The Real Cost of Skipping Boiler Maintenance boiler

Does your organization perform preventative maintenance on its boilers and industrial burners on a regular basis? If it doesn’t, you may want to consider adding it into your facility’s maintenance plan. Regularly scheduled preventative maintenance on your heating system components can help ensure that your equipment is performing efficiently and reliably for years to come.

Let’s start with the basics. 

 Preventative maintenance is a standardized approach to maintaining your heating equipment with scheduled inspections and adjustments. These inspections address maintenance needs on a systematic schedule and are based on industry standards and manufacturers recommendations. As part of a preventative maintenance program, the components subject to wear on your boiler or burner are inspected and depending on your application, additional tests may be performed on items such as safety, operating controls, relief valves, and combustion efficiency.

What are the benefits of preventative maintenance?

 Regular boiler maintenance can increase equipment lifespan, improve reliability, minimize repair cost and minimize downtime. Your equipment will also perform more efficiently if maintained properly reducing energy costs. Research from the FEMP O&M Guide (2004) shows that regular maintenance can reduce energy consumption from 5-20%. Continued use of damaged or faulty equipment can also lead to an unsafe operating conditions and operating environment. Regular maintenance inspections can help ensure your staff is working in the safest environment possible.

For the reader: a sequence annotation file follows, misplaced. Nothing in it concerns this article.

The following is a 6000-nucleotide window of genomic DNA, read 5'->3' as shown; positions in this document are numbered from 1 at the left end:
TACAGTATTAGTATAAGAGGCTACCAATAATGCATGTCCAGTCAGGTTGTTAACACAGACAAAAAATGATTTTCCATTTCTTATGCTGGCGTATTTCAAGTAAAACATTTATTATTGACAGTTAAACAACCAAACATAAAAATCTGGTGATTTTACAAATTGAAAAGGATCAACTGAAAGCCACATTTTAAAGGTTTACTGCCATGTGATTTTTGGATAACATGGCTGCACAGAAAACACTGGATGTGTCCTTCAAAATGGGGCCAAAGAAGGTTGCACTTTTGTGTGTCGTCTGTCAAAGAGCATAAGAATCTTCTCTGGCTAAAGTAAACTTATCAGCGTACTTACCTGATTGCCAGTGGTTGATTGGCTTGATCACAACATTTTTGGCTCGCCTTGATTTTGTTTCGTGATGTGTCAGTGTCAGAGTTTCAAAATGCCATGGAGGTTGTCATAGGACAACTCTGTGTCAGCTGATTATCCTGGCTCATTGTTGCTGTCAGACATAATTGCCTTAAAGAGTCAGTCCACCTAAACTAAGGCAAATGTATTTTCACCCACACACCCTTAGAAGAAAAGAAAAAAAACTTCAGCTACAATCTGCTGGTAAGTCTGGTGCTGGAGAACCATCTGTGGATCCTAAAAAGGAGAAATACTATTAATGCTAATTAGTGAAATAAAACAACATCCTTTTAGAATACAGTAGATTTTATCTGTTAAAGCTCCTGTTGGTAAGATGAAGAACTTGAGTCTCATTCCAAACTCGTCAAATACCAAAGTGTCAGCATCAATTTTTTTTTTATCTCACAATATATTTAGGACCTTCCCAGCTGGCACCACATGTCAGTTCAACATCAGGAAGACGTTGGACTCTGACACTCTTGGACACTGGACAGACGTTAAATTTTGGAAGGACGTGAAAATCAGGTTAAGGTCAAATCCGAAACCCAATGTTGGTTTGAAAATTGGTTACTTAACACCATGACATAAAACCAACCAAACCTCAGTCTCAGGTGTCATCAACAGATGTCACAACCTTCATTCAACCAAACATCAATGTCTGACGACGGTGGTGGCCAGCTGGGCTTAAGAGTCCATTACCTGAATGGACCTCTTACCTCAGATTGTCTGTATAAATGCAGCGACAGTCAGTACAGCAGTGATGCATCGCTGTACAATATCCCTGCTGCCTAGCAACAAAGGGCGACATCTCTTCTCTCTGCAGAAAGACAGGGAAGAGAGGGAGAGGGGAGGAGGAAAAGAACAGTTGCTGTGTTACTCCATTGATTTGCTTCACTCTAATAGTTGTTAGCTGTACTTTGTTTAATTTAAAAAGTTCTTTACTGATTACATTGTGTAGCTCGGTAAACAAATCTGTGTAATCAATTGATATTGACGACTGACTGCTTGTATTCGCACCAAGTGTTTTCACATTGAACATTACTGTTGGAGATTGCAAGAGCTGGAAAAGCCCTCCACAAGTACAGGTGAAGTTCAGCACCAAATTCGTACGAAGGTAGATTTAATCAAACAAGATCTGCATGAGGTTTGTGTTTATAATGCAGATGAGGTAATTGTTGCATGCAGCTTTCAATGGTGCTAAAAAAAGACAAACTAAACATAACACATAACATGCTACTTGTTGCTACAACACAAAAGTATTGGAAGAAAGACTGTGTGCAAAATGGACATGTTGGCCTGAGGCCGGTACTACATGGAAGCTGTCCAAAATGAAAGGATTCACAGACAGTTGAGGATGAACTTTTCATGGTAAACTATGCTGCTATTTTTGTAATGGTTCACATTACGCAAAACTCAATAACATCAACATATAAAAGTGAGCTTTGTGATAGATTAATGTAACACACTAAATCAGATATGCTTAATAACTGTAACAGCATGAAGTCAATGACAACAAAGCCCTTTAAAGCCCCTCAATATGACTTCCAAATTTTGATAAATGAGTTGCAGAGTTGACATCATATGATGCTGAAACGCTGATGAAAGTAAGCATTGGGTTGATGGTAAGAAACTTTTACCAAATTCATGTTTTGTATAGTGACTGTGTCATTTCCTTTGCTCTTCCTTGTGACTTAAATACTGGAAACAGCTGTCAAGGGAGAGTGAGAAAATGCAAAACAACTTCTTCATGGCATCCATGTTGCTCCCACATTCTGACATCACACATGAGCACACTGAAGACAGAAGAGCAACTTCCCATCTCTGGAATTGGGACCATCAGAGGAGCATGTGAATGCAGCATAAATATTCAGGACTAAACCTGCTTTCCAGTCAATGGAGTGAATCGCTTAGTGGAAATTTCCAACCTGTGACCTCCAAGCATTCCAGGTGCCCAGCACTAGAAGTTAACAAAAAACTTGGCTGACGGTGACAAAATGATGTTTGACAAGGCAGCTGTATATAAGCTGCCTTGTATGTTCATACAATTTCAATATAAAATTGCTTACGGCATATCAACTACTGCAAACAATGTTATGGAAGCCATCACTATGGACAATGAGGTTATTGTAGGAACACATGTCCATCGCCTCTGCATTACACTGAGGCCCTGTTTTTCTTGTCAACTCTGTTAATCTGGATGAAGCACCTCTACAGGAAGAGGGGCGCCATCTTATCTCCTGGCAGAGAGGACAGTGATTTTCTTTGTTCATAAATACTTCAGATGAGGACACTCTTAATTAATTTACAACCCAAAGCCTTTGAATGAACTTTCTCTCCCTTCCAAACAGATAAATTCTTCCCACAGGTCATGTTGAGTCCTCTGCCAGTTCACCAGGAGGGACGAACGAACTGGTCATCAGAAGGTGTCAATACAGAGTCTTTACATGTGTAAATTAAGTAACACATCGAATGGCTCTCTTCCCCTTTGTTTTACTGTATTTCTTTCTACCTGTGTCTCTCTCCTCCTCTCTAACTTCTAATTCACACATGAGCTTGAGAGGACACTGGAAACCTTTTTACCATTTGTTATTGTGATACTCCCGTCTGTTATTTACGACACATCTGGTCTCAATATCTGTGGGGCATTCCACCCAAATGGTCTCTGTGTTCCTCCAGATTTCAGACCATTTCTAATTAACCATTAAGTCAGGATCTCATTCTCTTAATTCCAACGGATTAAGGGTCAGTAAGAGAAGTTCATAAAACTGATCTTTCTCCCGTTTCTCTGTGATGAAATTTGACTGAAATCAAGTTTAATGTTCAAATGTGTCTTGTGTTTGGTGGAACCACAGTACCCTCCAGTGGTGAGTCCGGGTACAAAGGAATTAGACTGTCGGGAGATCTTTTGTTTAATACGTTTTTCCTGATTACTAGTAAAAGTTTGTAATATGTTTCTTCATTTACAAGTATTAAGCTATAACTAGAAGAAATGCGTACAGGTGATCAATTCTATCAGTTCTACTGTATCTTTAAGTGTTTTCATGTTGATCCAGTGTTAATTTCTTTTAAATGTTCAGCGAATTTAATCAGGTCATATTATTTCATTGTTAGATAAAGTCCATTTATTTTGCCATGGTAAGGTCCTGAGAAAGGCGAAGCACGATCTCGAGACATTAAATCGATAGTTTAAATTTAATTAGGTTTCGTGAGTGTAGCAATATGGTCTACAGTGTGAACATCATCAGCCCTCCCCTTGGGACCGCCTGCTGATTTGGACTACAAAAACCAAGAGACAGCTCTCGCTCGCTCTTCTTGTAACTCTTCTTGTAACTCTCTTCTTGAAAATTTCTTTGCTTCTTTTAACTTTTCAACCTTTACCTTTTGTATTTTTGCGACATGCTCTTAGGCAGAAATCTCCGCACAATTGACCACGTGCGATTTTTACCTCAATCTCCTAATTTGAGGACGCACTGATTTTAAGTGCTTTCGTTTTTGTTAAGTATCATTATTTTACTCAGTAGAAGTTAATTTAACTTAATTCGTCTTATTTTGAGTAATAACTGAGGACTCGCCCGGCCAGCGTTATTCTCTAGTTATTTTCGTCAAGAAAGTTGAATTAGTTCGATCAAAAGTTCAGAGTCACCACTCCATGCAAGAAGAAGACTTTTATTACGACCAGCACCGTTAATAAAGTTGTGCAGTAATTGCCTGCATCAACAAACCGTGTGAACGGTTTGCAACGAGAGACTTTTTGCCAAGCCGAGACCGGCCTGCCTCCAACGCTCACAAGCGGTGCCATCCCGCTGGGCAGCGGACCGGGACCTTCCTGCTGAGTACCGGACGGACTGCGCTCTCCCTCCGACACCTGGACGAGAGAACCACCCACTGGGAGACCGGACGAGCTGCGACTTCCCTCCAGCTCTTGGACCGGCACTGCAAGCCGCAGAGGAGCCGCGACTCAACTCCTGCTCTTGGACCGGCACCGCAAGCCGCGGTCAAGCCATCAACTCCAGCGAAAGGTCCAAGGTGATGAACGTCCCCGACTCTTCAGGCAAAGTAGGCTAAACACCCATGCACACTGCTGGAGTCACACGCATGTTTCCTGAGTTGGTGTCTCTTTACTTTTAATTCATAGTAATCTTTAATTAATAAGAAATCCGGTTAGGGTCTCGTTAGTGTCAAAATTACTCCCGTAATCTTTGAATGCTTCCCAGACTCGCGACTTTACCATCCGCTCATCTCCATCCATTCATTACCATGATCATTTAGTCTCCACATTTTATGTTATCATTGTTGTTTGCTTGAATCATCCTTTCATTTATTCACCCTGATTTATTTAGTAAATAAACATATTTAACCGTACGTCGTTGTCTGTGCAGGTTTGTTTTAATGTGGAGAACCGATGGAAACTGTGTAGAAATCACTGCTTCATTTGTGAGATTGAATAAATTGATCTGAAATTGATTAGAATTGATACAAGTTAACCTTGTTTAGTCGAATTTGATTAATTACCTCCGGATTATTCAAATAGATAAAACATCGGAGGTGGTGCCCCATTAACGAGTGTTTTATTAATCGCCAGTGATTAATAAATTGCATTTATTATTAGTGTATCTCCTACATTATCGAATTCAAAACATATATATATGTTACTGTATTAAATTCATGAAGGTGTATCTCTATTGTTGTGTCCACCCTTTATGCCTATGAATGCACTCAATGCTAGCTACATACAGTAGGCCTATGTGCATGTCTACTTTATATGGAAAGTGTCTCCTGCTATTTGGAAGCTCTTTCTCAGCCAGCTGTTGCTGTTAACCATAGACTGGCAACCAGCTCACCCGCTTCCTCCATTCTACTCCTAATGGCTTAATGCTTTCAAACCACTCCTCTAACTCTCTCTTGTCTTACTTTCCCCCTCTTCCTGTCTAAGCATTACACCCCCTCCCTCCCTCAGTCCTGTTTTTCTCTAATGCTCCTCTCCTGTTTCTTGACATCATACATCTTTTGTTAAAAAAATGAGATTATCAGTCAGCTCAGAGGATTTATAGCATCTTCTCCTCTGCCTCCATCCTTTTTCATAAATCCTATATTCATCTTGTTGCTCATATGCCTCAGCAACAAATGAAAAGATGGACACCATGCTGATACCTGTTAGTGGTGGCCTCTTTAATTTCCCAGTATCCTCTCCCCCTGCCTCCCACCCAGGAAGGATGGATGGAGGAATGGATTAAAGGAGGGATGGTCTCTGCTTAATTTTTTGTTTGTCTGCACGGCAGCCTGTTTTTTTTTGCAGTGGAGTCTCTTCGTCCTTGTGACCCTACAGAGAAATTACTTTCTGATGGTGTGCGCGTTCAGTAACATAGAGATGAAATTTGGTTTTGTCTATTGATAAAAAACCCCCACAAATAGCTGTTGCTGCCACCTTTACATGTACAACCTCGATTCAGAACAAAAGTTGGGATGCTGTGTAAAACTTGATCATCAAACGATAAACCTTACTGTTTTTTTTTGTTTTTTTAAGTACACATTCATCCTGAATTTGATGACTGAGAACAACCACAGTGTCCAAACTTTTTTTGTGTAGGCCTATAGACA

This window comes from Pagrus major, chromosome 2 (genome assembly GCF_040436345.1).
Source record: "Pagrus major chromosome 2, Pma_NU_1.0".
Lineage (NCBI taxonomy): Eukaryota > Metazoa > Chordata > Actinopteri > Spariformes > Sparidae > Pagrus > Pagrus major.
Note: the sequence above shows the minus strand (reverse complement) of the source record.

Still thinking about skipping regular preventative maintenance on your heating equipment?

Research from the FEMP O&M Guide (July 2004) has shown that regular maintenance can cut down on the number of unexpected breakdowns by 70-75%, reduces the overall cost of those breakdowns and reduces the length of downtime by 35-45%. What would the financial impact be from taking your steam plant or production burners offline to perform unscheduled repair work? To understand the true cost of downtime you must also include costs of lost goods and productivity, as well as the cost to bring in rental equipment, rush delivery on parts, and overtime rates from the service company in order to reduce the time your system is offline.

Regularly scheduled preventative maintenance can also minimize the potential cost and impact from these failures before they lead to larger, more costly issues. What could have been a $500 repair performed during a scheduled maintenance inspection could progress into a $50,000 emergency shut down next month. By implementing a preventative maintenance program, facility managers can rest assured knowing minor repairs don’t turn into catastrophic failures which means more reliable uptime for your production or facility.

So, if you haven’t considered adding boiler or burner maintenance to your facility maintenance plan, or if you’re thinking about cutting it from your budget, you may want to review the true cost of not maintaining your heating system equipment.